While Michael E. Smith’s sculptures and installations draw on conceptual art, his practice centers on the objects he uses, and the messy details of life.
Aldrich brings a rich sense of materiality to a practice founded on the gap between images and language.
For fans of Kelley and Shaw, Michigan Stories is a kind of origin story, a way to decipher the work of two multifaceted and prolific artists.
The exhibition is strongest conceptually when the curators focus on the artist collectives that sought a new social and cosmic order through art.
Grossen’s rope sculptures complicate the boundary between art and craft in a productive way.
There may be no artist in America better equipped to express the perversity of the Trump administration than Bernstein.
Ephemera provides an important history lesson, especially for a war that is disappearing from America’s collective memory, but the most affective works in World War I and the Visual Arts are those that convey the pathos of the war experience.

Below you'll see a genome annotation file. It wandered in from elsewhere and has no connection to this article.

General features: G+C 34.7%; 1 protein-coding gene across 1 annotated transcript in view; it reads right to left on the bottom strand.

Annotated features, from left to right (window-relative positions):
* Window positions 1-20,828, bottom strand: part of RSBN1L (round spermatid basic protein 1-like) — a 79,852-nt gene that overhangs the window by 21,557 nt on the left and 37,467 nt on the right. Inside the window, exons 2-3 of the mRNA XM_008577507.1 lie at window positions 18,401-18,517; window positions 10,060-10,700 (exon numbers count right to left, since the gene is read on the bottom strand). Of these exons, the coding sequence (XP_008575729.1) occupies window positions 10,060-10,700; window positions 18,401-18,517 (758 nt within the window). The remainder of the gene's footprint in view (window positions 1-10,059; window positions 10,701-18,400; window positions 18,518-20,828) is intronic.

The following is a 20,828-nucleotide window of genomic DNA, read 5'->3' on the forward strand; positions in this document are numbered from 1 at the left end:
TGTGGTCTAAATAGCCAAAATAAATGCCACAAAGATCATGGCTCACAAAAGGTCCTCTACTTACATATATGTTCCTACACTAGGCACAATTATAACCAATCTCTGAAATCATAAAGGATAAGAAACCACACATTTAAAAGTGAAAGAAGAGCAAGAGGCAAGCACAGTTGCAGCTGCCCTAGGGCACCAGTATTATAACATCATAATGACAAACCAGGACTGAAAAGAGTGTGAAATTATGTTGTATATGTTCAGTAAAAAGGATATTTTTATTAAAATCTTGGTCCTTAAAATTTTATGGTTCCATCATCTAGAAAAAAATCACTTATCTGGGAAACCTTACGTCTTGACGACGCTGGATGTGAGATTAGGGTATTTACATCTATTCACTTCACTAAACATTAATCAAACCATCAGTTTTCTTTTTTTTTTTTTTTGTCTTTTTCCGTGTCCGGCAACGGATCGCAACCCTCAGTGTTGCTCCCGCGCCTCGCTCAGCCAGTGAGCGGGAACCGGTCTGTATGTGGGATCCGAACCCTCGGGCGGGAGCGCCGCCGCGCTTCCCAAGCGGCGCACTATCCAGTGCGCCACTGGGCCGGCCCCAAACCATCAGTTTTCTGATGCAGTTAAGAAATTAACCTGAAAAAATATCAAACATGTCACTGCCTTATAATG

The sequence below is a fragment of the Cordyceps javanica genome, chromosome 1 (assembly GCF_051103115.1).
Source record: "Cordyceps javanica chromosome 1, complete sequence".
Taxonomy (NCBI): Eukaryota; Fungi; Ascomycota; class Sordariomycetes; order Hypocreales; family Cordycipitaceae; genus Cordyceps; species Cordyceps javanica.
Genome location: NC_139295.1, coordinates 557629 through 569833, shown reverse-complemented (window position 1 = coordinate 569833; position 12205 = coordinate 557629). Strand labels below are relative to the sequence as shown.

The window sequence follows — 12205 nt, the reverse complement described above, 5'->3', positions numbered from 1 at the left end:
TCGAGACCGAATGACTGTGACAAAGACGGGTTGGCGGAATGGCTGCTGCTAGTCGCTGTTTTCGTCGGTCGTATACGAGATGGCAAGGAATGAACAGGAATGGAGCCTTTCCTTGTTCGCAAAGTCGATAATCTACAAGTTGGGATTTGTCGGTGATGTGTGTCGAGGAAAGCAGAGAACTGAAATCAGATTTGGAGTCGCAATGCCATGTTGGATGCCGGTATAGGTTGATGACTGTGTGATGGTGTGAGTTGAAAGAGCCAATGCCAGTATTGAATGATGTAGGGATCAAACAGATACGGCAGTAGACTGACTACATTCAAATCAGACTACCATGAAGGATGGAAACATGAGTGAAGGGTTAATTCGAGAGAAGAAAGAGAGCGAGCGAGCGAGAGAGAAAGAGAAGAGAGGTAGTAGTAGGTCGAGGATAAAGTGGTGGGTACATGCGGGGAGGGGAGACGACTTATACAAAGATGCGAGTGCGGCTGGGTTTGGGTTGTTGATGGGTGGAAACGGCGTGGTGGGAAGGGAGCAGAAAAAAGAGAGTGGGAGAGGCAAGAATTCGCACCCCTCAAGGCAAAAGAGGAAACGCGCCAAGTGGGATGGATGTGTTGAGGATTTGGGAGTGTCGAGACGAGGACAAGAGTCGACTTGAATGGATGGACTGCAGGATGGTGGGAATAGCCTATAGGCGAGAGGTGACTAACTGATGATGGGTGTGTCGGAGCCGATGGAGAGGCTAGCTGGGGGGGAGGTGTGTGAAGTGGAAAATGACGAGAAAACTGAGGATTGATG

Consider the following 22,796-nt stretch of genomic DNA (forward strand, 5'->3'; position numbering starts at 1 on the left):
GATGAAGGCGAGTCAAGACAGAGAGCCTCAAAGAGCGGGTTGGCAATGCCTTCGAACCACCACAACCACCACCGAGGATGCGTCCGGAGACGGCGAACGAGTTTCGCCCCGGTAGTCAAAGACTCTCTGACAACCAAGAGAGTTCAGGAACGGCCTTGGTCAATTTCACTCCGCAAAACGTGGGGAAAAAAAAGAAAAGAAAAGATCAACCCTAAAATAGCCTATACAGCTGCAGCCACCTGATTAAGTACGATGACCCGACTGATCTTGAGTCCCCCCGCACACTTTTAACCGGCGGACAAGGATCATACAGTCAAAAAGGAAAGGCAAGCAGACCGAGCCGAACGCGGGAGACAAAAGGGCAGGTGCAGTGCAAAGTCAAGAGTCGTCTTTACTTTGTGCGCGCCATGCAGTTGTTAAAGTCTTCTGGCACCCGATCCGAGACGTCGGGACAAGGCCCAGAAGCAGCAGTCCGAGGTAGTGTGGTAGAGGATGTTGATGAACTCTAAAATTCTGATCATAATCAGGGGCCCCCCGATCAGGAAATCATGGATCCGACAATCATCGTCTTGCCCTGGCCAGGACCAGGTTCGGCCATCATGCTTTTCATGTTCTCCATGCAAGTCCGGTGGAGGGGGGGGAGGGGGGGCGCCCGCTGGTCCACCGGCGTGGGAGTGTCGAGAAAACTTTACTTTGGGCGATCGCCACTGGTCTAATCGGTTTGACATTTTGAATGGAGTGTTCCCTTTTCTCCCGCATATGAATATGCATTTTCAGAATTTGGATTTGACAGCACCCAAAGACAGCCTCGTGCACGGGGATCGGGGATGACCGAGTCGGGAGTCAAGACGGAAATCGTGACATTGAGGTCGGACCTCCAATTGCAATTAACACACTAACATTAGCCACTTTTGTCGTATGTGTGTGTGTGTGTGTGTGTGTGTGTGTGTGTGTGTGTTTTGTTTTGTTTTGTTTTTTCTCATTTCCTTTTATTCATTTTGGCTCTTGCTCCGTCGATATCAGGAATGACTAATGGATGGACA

Flint Water Project politicizes the readymade, positing the bottles as symbols of gross negligence and misconduct on the part of city and state officials, and the dire consequences.
The talent and tumult of Richard Gerstl’s work beg the question of what would have been had he not ended his life.
Rama’s paintings confront us with empowered female sexuality and insanity.
At Winnipeg’s Plug In Institute of Contemporary Art, art acts as a kind of magnifying glass, exposing the city’s unconventional and, at times, undesirable aspects.
The artist’s presence in her current one-woman survey at Gavin Brown’s Enterprise is like a ghost in the machine.